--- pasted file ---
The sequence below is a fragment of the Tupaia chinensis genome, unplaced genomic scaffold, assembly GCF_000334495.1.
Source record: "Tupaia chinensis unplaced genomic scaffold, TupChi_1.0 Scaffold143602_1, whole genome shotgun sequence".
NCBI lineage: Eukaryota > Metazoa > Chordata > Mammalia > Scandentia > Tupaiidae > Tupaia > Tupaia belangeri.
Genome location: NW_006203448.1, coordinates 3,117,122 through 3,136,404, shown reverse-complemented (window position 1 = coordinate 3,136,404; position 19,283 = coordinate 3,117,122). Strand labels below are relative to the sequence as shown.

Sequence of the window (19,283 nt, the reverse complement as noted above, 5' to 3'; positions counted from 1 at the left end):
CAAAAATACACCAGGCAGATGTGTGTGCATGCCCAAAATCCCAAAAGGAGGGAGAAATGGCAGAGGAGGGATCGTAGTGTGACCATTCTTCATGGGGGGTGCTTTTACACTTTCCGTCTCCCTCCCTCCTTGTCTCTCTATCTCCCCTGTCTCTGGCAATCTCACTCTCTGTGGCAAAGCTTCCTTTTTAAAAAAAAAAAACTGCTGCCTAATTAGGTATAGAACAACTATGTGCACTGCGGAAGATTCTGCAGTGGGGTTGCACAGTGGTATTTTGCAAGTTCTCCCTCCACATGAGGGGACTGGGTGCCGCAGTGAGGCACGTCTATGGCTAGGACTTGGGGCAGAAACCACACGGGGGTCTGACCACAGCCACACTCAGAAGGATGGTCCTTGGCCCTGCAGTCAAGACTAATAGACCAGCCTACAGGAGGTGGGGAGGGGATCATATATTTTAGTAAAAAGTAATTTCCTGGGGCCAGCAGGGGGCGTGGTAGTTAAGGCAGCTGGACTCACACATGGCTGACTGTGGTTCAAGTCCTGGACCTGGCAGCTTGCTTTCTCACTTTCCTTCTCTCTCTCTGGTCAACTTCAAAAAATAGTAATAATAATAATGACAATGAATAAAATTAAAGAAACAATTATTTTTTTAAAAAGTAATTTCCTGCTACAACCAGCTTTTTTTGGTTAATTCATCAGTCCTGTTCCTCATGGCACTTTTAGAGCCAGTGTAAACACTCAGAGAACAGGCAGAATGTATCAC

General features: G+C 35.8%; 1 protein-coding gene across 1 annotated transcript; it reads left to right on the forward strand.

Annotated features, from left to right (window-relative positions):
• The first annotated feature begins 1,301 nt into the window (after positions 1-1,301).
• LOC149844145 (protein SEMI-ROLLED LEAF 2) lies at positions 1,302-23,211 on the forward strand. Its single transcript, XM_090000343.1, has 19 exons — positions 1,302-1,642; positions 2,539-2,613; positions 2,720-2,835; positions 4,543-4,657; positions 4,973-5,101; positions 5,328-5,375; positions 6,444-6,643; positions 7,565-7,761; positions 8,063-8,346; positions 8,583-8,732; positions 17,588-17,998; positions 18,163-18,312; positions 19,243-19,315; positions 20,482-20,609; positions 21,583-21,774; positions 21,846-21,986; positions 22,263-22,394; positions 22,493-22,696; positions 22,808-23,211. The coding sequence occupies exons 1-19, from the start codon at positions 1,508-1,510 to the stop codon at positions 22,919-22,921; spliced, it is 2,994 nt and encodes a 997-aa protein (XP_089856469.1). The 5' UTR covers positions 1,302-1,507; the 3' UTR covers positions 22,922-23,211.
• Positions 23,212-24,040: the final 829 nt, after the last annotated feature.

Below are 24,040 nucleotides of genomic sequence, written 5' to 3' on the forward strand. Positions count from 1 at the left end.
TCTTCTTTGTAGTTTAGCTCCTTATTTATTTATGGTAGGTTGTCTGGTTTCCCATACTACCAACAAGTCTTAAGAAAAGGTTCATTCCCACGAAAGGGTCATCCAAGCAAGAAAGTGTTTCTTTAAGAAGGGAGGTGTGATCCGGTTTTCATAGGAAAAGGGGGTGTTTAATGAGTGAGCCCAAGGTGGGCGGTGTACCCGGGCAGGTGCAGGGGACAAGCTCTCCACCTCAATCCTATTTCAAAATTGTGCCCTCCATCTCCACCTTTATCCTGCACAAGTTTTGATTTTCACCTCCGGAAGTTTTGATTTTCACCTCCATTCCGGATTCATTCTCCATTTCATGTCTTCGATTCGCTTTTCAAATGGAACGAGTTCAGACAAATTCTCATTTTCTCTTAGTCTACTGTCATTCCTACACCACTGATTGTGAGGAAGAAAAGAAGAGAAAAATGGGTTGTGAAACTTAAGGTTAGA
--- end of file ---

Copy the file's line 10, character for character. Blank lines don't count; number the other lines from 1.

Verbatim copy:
• LOC149844145 (protein SEMI-ROLLED LEAF 2) lies at positions 1,302-23,211 on the forward strand. Its single transcript, XM_090000343.1, has 19 exons — positions 1,302-1,642; positions 2,539-2,613; positions 2,720-2,835; positions 4,543-4,657; positions 4,973-5,101; positions 5,328-5,375; positions 6,444-6,643; positions 7,565-7,761; positions 8,063-8,346; positions 8,583-8,732; positions 17,588-17,998; positions 18,163-18,312; positions 19,243-19,315; positions 20,482-20,609; positions 21,583-21,774; positions 21,846-21,986; positions 22,263-22,394; positions 22,493-22,696; positions 22,808-23,211. The coding sequence occupies exons 1-19, from the start codon at positions 1,508-1,510 to the stop codon at positions 22,919-22,921; spliced, it is 2,994 nt and encodes a 997-aa protein (XP_089856469.1). The 5' UTR covers positions 1,302-1,507; the 3' UTR covers positions 22,922-23,211.